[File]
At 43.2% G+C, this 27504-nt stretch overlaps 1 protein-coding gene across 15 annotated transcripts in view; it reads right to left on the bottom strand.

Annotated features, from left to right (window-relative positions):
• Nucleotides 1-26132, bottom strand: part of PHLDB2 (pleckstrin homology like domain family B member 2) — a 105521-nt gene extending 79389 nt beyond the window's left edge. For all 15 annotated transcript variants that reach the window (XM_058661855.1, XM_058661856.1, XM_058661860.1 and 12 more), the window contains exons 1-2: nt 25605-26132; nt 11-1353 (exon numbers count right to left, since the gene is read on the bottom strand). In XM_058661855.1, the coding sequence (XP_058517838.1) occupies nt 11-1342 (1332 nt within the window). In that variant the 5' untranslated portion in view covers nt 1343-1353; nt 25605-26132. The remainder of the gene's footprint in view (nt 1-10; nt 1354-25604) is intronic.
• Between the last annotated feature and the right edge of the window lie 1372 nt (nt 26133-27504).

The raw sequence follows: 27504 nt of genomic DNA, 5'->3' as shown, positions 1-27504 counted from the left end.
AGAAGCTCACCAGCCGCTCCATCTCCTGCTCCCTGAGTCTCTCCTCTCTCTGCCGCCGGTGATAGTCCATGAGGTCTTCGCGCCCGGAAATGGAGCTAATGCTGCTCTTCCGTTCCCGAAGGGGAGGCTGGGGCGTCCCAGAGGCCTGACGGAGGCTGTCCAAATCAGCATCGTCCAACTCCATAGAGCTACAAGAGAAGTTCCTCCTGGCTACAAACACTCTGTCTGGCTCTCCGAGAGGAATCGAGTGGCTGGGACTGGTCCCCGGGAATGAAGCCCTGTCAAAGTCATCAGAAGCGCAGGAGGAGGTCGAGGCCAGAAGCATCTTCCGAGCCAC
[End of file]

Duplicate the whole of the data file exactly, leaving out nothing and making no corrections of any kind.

At 43.2% G+C, this 27504-nt stretch overlaps 1 protein-coding gene across 15 annotated transcripts in view; it reads right to left on the bottom strand.

Annotated features, from left to right (window-relative positions):
• Nucleotides 1-26132, bottom strand: part of PHLDB2 (pleckstrin homology like domain family B member 2) — a 105521-nt gene extending 79389 nt beyond the window's left edge. For all 15 annotated transcript variants that reach the window (XM_058661855.1, XM_058661856.1, XM_058661860.1 and 12 more), the window contains exons 1-2: nt 25605-26132; nt 11-1353 (exon numbers count right to left, since the gene is read on the bottom strand). In XM_058661855.1, the coding sequence (XP_058517838.1) occupies nt 11-1342 (1332 nt within the window). In that variant the 5' untranslated portion in view covers nt 1343-1353; nt 25605-26132. The remainder of the gene's footprint in view (nt 1-10; nt 1354-25604) is intronic.
• Between the last annotated feature and the right edge of the window lie 1372 nt (nt 26133-27504).

The raw sequence follows: 27504 nt of genomic DNA, 5'->3' as shown, positions 1-27504 counted from the left end.
AGAAGCTCACCAGCCGCTCCATCTCCTGCTCCCTGAGTCTCTCCTCTCTCTGCCGCCGGTGATAGTCCATGAGGTCTTCGCGCCCGGAAATGGAGCTAATGCTGCTCTTCCGTTCCCGAAGGGGAGGCTGGGGCGTCCCAGAGGCCTGACGGAGGCTGTCCAAATCAGCATCGTCCAACTCCATAGAGCTACAAGAGAAGTTCCTCCTGGCTACAAACACTCTGTCTGGCTCTCCGAGAGGAATCGAGTGGCTGGGACTGGTCCCCGGGAATGAAGCCCTGTCAAAGTCATCAGAAGCGCAGGAGGAGGTCGAGGCCAGAAGCATCTTCCGAGCCAC